|McKinley Belcher III and Kevin Bacon in Rear Window at Connecticut's Hartford Stage.|
Alfred Hitchcock’s 1954 Rear Window is gripping and playful in equal parts. It puts us solidly on the side of a voyeur, “Jeff” Jefferies (Jimmy Stewart), who – amusing himself while laid up with a broken leg by peering at his neighbors across the courtyard through a pair of binoculars – determines that one of them (Raymond Burr) has murdered his wife and disposed of the body somehow, and nearly gets himself and his girlfriend Lisa (Grace Kelly) killed trying to uncover the evidence. Jeff and Lisa and Jeff’s part-time nurse Stella (Thelma Ritter) follow the lives of the people across the way, watching them as if they were characters in a play. The set design by Joseph McMillan Johnson and Hal Pereira is like an advent calendar revealing the honeymooners, the quarreling couple, the struggling songwriter, the perky, exercising young woman with a raft of suitors, and Jeff’s favorite, an increasingly desperate spinster whom he nicknames Miss Lonelyhearts. So it’s easy to see why a playwright might want to convert the ingenious John Michael Hayes script (out of a Cornell Woolrich short story) into an actual stage play.
But the theatrical nature of the movie isn’t, apparently, what interested Keith Reddin, whose adaptation, currently playing a sold-out run at Hartford Stage, doesn’t bother with the lives of any of the neighbors except the possible murderer, Thorwald (Robert Stanton). Nine actors play the others, identified in the program by their apartment numbers, but all they do is hang out on Alexander Dodge’s set; they have no distinguishing features (and no lines). Woolrich’s story and not Hayes’s script is listed as the source material, and though I haven’t read it, I doubt that most of what transpires in the course of the play was dreamed up by Woolrich. This Rear Window, directed by Hartford Stage artistic director Darjo Tresnjak, is a social-problem melodrama with heavy Freudian overtones, and the narrative is lunatic. Jeff (Kevin Bacon) is a muckraking journalist. He sustained his injury when he was beaten up after he wrote a story protesting that a young black man sent to the electric chair down south for the murder of two white girls was railroaded by racist law enforcement officials and a racist jury. The caregiver he hires is another young black man named Sam (McKinley Belcher III), a transplanted southerner who talks his way into the job because he hero-worships Jeff. But Jeff has become disheartened and cynical and he’s trying to drink away his memories of the wife who left him. His obsession with proving that Thorwald killed his wife is somehow mixed up with his regrets over losing his own: both women are played by the same actress, Melinda Page Hamilton, in vignettes in which, as emanations of his feverish imagination, they commune with him. (So does Thorwald.) Then there’s Jeff’s cop friend Boyne (John Bedford Lloyd), who practically foams at the mouth with anticipation of the brutality he plans to visit on Sam when the boy inevitably runs afoul of the law. And I forgot to mention the intimations of homoeroticism in the relationship between Jeff and Sam.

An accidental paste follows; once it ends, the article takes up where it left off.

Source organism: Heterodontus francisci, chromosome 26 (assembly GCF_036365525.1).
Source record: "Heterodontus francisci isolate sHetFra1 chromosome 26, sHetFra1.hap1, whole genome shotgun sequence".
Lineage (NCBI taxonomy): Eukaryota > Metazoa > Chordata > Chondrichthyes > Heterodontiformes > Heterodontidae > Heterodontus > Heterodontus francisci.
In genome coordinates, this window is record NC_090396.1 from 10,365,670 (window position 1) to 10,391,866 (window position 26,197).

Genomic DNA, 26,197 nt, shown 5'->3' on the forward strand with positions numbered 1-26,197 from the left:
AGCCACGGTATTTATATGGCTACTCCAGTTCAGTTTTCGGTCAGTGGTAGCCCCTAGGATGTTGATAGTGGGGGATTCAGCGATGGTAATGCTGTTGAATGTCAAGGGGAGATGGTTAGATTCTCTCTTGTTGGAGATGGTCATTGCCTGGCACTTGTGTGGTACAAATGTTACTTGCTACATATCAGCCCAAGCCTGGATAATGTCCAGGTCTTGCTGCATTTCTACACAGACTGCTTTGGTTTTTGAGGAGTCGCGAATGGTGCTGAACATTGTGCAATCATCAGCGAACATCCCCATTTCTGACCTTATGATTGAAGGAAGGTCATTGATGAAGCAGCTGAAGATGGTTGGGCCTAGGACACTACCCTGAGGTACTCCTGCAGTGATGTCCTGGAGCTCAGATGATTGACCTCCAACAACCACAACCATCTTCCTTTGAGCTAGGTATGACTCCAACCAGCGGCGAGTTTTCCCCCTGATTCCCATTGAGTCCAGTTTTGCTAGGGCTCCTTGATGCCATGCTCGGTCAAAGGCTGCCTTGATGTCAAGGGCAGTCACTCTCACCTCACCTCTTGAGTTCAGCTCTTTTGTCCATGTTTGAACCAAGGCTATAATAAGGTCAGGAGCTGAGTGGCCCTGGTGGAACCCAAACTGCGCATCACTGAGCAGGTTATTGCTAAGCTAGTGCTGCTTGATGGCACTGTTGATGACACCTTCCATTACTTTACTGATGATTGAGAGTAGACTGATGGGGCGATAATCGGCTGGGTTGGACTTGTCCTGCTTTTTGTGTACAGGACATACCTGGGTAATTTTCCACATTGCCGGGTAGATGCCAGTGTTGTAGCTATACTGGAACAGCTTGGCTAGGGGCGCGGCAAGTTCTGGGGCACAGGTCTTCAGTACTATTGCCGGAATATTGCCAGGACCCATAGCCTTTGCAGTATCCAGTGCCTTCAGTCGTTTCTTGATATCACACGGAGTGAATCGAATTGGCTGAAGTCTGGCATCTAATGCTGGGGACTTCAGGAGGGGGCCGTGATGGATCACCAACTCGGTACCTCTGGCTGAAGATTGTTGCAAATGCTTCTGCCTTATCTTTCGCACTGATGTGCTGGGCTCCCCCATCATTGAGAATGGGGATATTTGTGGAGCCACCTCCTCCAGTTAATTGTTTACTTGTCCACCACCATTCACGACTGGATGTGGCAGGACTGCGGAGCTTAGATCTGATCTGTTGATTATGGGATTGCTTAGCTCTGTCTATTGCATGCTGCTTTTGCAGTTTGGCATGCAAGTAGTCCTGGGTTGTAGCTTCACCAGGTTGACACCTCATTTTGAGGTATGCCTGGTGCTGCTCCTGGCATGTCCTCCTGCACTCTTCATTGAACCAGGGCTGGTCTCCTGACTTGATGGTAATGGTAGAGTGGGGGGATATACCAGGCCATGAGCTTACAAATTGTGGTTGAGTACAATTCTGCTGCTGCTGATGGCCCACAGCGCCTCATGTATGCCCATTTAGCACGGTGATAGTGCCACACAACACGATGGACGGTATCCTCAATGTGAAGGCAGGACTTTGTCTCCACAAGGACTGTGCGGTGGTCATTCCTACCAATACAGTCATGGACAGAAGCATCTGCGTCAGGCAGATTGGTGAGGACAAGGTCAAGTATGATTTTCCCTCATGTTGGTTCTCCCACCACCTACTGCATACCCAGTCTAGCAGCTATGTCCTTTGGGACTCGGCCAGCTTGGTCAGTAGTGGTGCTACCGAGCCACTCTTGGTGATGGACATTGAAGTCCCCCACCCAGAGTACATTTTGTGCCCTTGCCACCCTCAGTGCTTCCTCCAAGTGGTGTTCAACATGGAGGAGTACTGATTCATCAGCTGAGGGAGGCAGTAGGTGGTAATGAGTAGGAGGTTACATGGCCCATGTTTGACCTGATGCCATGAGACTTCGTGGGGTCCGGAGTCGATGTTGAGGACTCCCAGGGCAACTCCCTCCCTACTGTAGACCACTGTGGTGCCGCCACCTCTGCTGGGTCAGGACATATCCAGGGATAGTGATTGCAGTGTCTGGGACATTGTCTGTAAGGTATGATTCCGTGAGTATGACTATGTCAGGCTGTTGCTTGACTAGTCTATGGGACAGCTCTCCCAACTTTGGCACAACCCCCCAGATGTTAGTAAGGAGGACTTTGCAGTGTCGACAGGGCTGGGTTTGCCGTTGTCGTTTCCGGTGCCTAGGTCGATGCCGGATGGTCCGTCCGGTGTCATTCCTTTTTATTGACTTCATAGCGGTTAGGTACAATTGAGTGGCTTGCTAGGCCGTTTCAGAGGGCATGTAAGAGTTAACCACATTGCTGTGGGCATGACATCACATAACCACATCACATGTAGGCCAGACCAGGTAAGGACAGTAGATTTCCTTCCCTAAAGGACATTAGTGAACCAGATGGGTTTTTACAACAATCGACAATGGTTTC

All the actors try hard, but even Bacon, one of the most reliable character actors of his generation, can’t do much with what Reddin has given him. He gets farther than Lloyd, who’s playing a ridiculous caricature of a racist villain, or Stanton and Hamilton, whose roles are barely written at all, or Belcher, whose character doesn’t even begin to make sense. The play is set in 1947, but Sam acts like a twenty-first-century African American who somehow found himself transported back in time; he says he lives in fear of what white men can do to him, but he practically spits in Boyne’s face.